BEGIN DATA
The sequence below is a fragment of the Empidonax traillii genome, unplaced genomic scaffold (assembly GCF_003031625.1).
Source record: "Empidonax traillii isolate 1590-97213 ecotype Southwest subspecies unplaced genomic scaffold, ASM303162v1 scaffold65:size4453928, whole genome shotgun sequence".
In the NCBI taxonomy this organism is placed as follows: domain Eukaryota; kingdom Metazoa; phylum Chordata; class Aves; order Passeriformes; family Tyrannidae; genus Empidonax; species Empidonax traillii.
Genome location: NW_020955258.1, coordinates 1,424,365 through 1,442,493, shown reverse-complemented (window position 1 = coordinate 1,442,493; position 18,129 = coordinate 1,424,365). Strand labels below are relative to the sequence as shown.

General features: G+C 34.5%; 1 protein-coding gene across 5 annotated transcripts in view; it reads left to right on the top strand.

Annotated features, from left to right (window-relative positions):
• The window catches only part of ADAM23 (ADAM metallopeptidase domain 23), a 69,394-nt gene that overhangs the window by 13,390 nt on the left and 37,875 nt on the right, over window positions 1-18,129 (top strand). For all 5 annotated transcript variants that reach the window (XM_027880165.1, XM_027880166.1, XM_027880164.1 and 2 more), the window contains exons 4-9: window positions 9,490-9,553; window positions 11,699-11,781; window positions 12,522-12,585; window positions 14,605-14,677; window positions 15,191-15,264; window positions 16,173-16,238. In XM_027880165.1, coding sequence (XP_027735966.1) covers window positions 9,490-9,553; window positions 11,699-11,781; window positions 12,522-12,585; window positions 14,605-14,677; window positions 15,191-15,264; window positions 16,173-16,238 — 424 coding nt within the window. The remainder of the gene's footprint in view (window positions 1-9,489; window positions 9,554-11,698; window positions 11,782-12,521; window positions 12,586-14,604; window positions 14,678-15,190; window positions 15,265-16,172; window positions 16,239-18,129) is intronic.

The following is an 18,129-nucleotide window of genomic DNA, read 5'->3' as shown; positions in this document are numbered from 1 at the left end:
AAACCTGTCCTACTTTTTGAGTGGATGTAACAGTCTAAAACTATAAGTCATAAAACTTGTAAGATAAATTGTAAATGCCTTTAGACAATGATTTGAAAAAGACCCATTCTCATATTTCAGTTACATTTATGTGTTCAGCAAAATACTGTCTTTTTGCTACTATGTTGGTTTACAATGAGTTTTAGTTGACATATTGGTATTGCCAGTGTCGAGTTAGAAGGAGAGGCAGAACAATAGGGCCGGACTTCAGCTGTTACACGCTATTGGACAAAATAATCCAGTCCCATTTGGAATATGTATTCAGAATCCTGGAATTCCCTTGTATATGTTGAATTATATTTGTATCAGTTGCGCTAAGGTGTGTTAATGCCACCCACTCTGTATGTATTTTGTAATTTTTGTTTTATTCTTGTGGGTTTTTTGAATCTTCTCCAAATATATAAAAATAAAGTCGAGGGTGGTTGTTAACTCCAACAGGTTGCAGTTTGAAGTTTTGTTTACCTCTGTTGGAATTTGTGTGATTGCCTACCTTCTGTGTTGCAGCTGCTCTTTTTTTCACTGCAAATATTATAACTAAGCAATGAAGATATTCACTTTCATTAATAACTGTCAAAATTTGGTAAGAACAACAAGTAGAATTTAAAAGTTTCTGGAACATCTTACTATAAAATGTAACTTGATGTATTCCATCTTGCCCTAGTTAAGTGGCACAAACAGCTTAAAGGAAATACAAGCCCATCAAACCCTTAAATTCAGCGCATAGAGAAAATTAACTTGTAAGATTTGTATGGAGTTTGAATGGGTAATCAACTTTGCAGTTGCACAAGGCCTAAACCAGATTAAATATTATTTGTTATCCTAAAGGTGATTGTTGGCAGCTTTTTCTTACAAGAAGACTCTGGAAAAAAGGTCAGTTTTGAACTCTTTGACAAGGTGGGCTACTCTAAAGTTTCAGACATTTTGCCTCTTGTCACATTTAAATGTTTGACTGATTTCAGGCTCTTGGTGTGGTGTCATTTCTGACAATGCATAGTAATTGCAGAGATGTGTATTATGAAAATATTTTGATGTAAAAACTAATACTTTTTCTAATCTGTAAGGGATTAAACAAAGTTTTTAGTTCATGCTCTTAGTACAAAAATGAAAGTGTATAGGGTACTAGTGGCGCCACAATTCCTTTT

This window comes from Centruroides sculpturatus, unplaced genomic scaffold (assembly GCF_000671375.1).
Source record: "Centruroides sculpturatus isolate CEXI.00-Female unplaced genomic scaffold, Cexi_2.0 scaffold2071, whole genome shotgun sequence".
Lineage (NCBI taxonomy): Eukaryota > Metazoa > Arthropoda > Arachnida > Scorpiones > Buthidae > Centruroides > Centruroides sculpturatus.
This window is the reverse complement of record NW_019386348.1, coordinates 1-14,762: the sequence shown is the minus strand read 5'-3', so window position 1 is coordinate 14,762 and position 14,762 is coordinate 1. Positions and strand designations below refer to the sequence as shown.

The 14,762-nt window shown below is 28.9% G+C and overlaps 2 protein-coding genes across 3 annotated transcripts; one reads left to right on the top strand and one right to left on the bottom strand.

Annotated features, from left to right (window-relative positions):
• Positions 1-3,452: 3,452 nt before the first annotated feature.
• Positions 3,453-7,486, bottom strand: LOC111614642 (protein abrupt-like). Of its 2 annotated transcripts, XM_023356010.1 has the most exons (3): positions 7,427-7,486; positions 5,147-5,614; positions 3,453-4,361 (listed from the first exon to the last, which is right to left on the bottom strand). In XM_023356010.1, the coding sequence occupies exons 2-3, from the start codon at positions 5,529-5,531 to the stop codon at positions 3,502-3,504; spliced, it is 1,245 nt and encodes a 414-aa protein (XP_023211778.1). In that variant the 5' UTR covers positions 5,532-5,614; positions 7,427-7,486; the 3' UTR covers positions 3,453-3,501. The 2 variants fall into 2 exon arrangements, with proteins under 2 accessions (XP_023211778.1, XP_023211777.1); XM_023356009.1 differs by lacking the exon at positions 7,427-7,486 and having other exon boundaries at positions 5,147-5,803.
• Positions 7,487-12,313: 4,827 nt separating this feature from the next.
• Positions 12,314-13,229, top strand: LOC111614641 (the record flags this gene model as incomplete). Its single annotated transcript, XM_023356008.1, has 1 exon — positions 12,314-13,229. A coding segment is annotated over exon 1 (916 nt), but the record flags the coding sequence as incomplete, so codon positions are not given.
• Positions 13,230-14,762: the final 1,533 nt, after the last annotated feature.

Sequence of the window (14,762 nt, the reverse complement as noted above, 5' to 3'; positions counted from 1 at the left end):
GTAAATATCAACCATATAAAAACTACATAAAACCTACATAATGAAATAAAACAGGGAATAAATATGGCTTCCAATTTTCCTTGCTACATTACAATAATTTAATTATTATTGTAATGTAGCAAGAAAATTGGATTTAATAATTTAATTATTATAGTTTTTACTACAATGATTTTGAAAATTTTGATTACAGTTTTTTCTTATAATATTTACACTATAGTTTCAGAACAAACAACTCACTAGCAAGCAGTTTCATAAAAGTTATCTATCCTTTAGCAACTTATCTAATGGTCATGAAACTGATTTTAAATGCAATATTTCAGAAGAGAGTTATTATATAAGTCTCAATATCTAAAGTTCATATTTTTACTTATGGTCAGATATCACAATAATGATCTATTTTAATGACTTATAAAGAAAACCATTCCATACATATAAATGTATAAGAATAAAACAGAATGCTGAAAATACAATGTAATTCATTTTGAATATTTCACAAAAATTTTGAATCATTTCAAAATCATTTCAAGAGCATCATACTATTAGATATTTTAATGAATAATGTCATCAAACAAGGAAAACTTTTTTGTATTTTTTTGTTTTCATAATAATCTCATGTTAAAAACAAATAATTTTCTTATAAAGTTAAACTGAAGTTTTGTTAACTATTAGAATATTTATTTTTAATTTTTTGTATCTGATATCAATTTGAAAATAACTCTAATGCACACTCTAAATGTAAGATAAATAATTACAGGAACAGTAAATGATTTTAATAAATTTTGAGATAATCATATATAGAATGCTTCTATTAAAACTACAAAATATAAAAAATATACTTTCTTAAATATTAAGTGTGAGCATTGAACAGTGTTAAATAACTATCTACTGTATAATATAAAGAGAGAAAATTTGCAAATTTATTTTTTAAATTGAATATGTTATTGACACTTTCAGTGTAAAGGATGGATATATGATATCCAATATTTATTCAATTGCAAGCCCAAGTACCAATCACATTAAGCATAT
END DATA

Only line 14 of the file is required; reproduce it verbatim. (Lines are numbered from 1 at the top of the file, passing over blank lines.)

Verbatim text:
The 14,762-nt window shown below is 28.9% G+C and overlaps 2 protein-coding genes across 3 annotated transcripts; one reads left to right on the top strand and one right to left on the bottom strand.